Sr. Christin Tomy entered in 2013 at age 25 and made her first profession on June 19, 2016. She now serves as the care for creation coordinator at the Sinsinawa Mound Center, the community's motherhouse. (She also is a columnist for Global Sisters Report.) She learned about the congregation through the Dubuque Area Vocation Association women's retreat "Dubuque's Got Sisters." (The Sinsinawa motherhouse is a nine-minute drive from Dubuque, Iowa.)
Sr. Rhonda Miska entered in 2015 at age 35 and made her first profession July 28, 2019. She is an instructor and university minister at Dominican University and a theological researcher at Catholic Theological Union. She reached out to the Sinsinawa Dominicans online, then went to a "Dubuque's Got Sisters" retreat. Miska said she was drawn to the charism of preaching and was looking for a community in the Midwest near her family.
The Sister Servants of the Blessed Sacrament's Province of the Immaculate Conception outside of San Diego holds five to six retreats a year at which the sisters minister, said Sr. Katia Chavez, assistant director of vocations.
Some of those retreats are not specifically for vocations, such as the Follow Christ retreat for confirmation-age students and the Women of Virtue retreat, which targets single women between the ages of 18 to 35.
"Both events orient the person toward entering into a closer relationship with Christ," Chavez said. "We collect information from each of the participants and invite them again to vocation retreats."
The vocation retreats are one day, usually on Saturdays, with one as a weekend retreat toward the end of the school year.
"The weekend retreat is intended for women to begin a formal discernment process for candidacy to our religious congregation," she said.
The focus on vocation ministry brings the presence of religious women to campuses of Catholic and state universities, such as the Catholic Campus Ministry at the San Diego State University Newman Center, she said. Sisters participate during Mass and adoration of the Blessed Sacrament, attend retreats, visit the Newman Center, accompany young people on mission trips or FOCUS conferences, and encourage women to attend vocation retreats.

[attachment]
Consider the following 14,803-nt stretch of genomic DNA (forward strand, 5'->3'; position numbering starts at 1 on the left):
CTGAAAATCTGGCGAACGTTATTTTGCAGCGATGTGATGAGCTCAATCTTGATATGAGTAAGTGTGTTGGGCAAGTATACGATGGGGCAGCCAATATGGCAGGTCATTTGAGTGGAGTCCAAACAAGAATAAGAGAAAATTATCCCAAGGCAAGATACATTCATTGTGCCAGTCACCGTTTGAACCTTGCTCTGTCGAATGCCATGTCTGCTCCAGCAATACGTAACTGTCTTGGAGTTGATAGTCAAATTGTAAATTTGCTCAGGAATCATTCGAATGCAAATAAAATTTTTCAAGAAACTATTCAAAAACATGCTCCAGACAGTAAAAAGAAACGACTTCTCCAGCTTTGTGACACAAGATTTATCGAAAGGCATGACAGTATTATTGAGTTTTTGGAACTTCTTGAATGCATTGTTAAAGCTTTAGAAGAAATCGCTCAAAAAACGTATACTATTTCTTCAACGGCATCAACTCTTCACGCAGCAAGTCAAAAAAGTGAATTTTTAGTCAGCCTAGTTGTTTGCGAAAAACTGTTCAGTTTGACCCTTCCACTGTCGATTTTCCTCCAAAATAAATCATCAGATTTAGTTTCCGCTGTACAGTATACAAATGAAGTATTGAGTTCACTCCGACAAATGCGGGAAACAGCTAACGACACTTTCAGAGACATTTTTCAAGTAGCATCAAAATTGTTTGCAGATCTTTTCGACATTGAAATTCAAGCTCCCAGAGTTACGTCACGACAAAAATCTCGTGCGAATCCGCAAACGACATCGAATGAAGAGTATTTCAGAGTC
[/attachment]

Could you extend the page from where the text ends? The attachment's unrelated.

The congregation also participates in a vocation fair at John Paul the Great Catholic University.
"Sensing the interest of women, we kept connected as we invite them to retreats," Chavez said.
Sisters also visit confirmation classes and youth groups, she said, and attend youth Sunday Masses and other youth nights and events.
"We have found that many young people have not seen a religious sister (wearing a habit) in their lives (considering that these young people are 17 at the most)," she said.
Sr. Patricia Rodriguez, 40, made her first profession on Aug. 15, 2018.
"She connected to our religious congregation when the sisters saw her devotion to the Lord as she attended daily Mass," Chavez said. The sister in charge of vocations invited her to a come-and-see event, and Rodriguez began a discernment process in which she was hired as a teacher at St. Mary's School in El Centro, California, where the sisters worked. A few years later, she entered the community and continues to work as a teacher in Our Lady of Guadalupe Academy in Calexico, California, Chavez said.
Sr. Bellanira Meda, 37, made her first profession Aug. 20, 2016. After confiding to her parish pastor her desire to become a sister, she was directed to the diocesan vocation director, who was a member of the Sister Servants of the Blessed Sacrament. Meda is a student at California State University, Northridge, and does vocation ministry at the local level in radio and television. She is part of the organizing committee for the annual vocation congress.
The Sisters of Divine Providence (also known as the Congregation of Divine Providence) in San Antonio works with Our Lady of the Lake University, which the congregation founded, on a collaborative Providence Leadership Program for students, said Sr. Gloria Ann Fiedler, who is with the congregation's vocation ministry.
Students who complete the program have the necessary formation to become a young adult lay associate with the congregation if they choose to, she said. In the last 14 years, the Sisters of Divine Providence has received 190 Our Lady of the Lake students as lay associates through the leadership program.
The congregation also holds a come-and-see annual retreat and participates in a Life Awareness retreat, an annual archdiocesan vocation discernment retreat for both men and women. Up to 18 women have participated each year since the retreat began 14 years ago. A "significant number" of participants have entered religious life, including the Sisters of Divine Providence, Fiedler said.